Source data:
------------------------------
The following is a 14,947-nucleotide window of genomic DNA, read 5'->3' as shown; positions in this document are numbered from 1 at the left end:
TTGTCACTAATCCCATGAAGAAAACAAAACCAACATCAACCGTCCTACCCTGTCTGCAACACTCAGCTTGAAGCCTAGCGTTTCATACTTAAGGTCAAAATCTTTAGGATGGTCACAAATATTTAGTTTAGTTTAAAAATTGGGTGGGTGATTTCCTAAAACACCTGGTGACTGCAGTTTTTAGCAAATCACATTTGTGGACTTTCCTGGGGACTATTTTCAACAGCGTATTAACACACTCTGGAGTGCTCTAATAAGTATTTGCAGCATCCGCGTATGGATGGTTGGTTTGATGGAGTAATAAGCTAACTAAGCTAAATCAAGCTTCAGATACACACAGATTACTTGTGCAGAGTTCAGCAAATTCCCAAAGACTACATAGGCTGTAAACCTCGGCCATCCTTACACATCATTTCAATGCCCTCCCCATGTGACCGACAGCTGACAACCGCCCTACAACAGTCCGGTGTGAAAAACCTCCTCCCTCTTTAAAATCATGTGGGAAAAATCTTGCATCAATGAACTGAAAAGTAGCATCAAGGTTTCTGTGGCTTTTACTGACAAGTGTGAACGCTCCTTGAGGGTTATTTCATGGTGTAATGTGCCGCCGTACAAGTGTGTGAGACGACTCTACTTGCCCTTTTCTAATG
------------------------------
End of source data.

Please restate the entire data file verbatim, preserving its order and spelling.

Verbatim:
The following is a 14,947-nucleotide window of genomic DNA, read 5'->3' as shown; positions in this document are numbered from 1 at the left end:
TTGTCACTAATCCCATGAAGAAAACAAAACCAACATCAACCGTCCTACCCTGTCTGCAACACTCAGCTTGAAGCCTAGCGTTTCATACTTAAGGTCAAAATCTTTAGGATGGTCACAAATATTTAGTTTAGTTTAAAAATTGGGTGGGTGATTTCCTAAAACACCTGGTGACTGCAGTTTTTAGCAAATCACATTTGTGGACTTTCCTGGGGACTATTTTCAACAGCGTATTAACACACTCTGGAGTGCTCTAATAAGTATTTGCAGCATCCGCGTATGGATGGTTGGTTTGATGGAGTAATAAGCTAACTAAGCTAAATCAAGCTTCAGATACACACAGATTACTTGTGCAGAGTTCAGCAAATTCCCAAAGACTACATAGGCTGTAAACCTCGGCCATCCTTACACATCATTTCAATGCCCTCCCCATGTGACCGACAGCTGACAACCGCCCTACAACAGTCCGGTGTGAAAAACCTCCTCCCTCTTTAAAATCATGTGGGAAAAATCTTGCATCAATGAACTGAAAAGTAGCATCAAGGTTTCTGTGGCTTTTACTGACAAGTGTGAACGCTCCTTGAGGGTTATTTCATGGTGTAATGTGCCGCCGTACAAGTGTGTGAGACGACTCTACTTGCCCTTTTCTAATG